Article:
I was provided with a complimentary copy of Grace’s Sweet Life in exchange for writing this review. All opinions are entirely my own. Recipe and photo used with permission.
- 7 tbsp (100 g) vegetable shortening, melted and cooled
- ¼ cup plus 3 tbsp (100 g) superfine sugar
- 3 large egg yolks
- 2¾ oz (85 ml) dry vermouth
- 1 cup (125 g) all-purpose flour
- ¾ tsp baking powder
- 3 large egg whites
- ⅔ cup (150 g) superfine sugar
- 1 tbsp (7 g) unsweetened cocoa, sifted
- Grated zest of ½ lemon
- ½ tsp pure vanilla extract
- 2¼ cups (300 g) almonds, toasted and finely chopped
- ½ cup (120 g) mini semisweet chocolate chips
- Confectioners’ sugar, for dusting
- In a stand mixer fitted with the paddle attachment, beat the shortening and sugar at medium speed for 2 minutes. Add the egg yolks and beat for 2 minutes longer. Add the vermouth and beat for 3 minutes longer.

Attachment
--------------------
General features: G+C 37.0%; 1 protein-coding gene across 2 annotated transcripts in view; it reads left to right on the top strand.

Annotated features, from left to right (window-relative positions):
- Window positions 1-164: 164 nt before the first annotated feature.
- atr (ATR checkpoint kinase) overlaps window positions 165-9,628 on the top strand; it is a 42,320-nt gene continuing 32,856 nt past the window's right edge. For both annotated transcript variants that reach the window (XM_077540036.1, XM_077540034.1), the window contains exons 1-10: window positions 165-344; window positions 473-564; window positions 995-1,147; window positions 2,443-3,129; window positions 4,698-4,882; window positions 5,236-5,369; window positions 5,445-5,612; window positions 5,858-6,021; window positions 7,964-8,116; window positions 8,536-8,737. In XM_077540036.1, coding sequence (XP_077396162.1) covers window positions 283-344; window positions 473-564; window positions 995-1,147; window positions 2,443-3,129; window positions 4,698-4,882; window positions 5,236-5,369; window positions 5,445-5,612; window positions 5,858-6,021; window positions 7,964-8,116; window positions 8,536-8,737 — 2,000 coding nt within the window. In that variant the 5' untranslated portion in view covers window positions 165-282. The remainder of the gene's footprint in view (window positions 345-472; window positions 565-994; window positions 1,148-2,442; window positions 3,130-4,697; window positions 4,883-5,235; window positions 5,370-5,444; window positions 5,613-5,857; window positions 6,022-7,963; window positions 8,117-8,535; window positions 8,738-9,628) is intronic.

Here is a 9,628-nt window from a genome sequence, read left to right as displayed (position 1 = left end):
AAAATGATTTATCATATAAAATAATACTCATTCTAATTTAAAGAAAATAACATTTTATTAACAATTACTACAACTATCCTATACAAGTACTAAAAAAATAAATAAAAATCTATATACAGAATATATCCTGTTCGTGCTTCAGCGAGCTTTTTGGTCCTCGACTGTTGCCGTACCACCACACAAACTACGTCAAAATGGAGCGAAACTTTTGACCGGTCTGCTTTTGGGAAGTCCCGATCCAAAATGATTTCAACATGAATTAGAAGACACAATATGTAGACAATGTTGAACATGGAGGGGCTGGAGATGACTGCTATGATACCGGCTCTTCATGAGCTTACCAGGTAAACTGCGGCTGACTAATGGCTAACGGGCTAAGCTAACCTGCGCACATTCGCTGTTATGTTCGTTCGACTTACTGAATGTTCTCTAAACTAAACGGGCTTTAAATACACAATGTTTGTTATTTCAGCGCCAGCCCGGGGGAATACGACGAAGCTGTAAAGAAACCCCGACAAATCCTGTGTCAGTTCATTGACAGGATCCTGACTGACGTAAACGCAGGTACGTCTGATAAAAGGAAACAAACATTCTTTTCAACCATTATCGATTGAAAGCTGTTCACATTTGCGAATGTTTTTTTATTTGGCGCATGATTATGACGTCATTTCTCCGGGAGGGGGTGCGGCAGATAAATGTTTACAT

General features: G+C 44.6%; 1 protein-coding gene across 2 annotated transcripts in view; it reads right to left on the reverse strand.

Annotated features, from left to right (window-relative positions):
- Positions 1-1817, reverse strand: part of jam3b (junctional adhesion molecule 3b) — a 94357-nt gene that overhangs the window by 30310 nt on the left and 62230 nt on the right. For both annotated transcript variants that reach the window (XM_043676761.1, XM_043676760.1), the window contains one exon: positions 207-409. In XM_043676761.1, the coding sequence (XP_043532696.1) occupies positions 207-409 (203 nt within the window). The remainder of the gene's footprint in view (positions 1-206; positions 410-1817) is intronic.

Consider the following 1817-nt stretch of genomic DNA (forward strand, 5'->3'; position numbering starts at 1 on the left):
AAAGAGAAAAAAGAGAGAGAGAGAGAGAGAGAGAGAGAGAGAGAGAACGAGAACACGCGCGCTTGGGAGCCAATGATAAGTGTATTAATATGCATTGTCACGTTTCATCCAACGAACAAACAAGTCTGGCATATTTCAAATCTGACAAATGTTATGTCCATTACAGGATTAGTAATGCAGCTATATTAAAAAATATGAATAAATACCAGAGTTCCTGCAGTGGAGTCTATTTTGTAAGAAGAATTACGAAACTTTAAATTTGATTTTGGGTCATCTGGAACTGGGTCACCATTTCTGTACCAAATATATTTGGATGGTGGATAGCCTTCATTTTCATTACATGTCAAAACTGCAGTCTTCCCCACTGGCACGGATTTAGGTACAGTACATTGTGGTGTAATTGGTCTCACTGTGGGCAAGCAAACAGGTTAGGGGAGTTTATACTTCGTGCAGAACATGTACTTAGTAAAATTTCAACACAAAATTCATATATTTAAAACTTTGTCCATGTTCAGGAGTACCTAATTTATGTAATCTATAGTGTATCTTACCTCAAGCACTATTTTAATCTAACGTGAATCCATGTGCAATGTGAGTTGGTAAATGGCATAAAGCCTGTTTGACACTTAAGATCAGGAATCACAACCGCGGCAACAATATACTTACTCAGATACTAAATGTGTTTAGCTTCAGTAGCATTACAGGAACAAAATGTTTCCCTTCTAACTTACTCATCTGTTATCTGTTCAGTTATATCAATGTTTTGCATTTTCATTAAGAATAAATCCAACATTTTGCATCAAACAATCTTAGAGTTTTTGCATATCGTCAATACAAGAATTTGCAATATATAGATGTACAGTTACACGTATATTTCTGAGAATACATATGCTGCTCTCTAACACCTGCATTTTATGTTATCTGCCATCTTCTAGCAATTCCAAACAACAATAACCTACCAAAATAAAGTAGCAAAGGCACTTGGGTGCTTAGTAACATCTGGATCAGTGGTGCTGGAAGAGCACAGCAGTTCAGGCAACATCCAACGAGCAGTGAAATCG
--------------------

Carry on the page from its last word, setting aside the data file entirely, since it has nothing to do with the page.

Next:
- Meanwhile, in a medium bowl, whisk together the flour and baking powder.
- Gradually add the flour mixture to the shortening mixture and beat to just combine. (Isabelle's Note: Cover bowl tightly with plastic wrap and transfer to the freezer to chill for 20 minutes, or until dough is quite firm.)
- In a stand mixer fitted with the paddle attachment, beat the egg whites at medium speed until frothy. Add the sugar. Increase the speed to high and beat until the egg whites form stiff peaks.